[Mystery bird] Great tit, Parus major, photographed in Helsinki, Finland. [I will identify this bird for you tomorrow]
Image: GrrlScientist, 24 November 2008 [larger view].
Please name at least one field mark that supports your identification.
Rick Wright, Managing Director of WINGS Birding Tours Worldwide, writes:
Chickadees all look alike: chubby, rather long-tailed little birds with fluffy plumage, big heads, and black-and-white faces. In North America, our chickadees are a colorless lot, only Chestnut-sided straying from the standard pattern of gray and white.
It's different in the Old World, where chickadees (there called tits, 'little things', as in "tidbits") come in a range of bright colors. Thus, our quiz bird is green on the back, blue on the wings, and yellow beneath. In Europe, two species -- Blue Tit and Great Tit -- show that color combination, but only Great Tit has the extensive black "helmet" with bright white cheeks. This bird's relatively muted colors and apparent lack of a strong black stripe down the breast suggest that it is a female.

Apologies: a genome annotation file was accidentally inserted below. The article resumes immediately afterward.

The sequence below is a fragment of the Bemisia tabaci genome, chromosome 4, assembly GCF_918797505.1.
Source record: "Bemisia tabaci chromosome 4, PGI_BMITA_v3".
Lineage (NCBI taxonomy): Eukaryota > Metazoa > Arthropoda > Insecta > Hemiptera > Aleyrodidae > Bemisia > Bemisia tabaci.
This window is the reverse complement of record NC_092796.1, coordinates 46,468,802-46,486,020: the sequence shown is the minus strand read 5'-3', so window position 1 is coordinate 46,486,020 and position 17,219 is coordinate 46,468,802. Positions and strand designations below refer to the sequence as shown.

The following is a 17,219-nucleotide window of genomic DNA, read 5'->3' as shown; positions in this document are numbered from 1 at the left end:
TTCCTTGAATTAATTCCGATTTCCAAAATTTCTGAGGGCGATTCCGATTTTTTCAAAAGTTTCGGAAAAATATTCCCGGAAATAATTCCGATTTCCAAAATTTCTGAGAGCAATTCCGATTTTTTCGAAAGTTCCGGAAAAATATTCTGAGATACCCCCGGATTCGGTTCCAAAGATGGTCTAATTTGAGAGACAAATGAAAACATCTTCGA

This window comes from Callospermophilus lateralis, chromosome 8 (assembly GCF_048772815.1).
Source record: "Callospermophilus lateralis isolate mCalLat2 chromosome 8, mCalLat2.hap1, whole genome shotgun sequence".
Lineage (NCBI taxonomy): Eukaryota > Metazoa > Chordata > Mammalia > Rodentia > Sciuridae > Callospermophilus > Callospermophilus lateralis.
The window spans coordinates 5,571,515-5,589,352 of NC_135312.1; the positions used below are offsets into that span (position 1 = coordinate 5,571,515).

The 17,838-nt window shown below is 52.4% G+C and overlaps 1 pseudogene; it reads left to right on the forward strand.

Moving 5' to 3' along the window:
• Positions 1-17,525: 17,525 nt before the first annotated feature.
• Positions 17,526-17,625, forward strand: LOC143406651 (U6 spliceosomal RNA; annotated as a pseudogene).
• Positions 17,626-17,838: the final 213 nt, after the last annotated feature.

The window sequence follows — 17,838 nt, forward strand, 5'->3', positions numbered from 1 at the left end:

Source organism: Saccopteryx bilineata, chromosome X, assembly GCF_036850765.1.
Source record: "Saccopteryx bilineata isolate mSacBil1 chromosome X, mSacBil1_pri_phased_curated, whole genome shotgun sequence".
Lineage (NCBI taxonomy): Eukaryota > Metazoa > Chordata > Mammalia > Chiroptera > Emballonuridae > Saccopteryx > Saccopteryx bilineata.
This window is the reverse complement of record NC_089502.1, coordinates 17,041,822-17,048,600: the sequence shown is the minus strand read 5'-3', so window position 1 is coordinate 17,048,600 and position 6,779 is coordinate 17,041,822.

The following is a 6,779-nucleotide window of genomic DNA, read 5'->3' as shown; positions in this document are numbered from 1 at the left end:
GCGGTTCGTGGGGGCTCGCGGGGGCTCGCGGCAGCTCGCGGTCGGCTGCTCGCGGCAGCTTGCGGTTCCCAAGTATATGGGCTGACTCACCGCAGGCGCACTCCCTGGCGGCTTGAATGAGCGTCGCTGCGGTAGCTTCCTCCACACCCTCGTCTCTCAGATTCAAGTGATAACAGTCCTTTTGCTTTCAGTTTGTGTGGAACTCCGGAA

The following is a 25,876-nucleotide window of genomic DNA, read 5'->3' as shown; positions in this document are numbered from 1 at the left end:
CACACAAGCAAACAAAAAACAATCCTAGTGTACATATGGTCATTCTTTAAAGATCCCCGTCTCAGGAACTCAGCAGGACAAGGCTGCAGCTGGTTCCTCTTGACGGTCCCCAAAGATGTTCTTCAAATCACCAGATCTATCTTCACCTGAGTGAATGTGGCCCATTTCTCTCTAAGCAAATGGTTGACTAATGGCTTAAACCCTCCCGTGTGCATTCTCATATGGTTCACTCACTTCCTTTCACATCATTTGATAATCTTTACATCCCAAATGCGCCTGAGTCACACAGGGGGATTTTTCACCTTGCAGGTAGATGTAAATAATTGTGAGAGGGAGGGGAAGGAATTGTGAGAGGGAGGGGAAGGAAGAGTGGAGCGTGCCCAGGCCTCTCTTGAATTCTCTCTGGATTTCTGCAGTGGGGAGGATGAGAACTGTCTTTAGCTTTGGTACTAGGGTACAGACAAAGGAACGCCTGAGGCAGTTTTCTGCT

Like Tufted Titmouses in eastern North America, Great Tits will begin to sing just after the winter solstice, and their buzzy, syncopated "dzeezeeba, dzeezeeba" chant livens up the gray days of winter in cities and towns across Europe.
Great Tit - couldn't be anything else. (unless there's some other bird I've never heard of that looks EXACTLY like a great tit, but I highly doubt that somehow)
If you had a picture of it looking straight at the camera I'd even make a fair guess at the sex of this individual.
A narwhal. It's fat, in the cold, and has an elongated tusk.
Parus major. Bright yellow breast and flanks on a little titmousy bird. We had one (origin?) here in Milwaukee some while ago and I believe there are, or were, recent breeding records in IL. Escaped or freed cage birds was the speculation.
No hiding behind Latin for me. That, friends, is a Great Tit!
I can still remember being about 6 years old, going through the field guide, and being amused by names like "bushtit" and "titmouse".
In French it is called a mÃ©sange, and I like that name a lot more than 'tit'.
In the winter where i grew up (in France), we would soften butter, let it solidify around a fir cone, then hang the result in front of the window. The mÃ©sanges then came to perch on the thing and eat right in front of us.
Having grown up reading books about British birds (even though I've never set foot anywhere in Europe), I conclude without a shadow of a doubt that it's a Great Tit.
Tits! Yes, I need to grow up.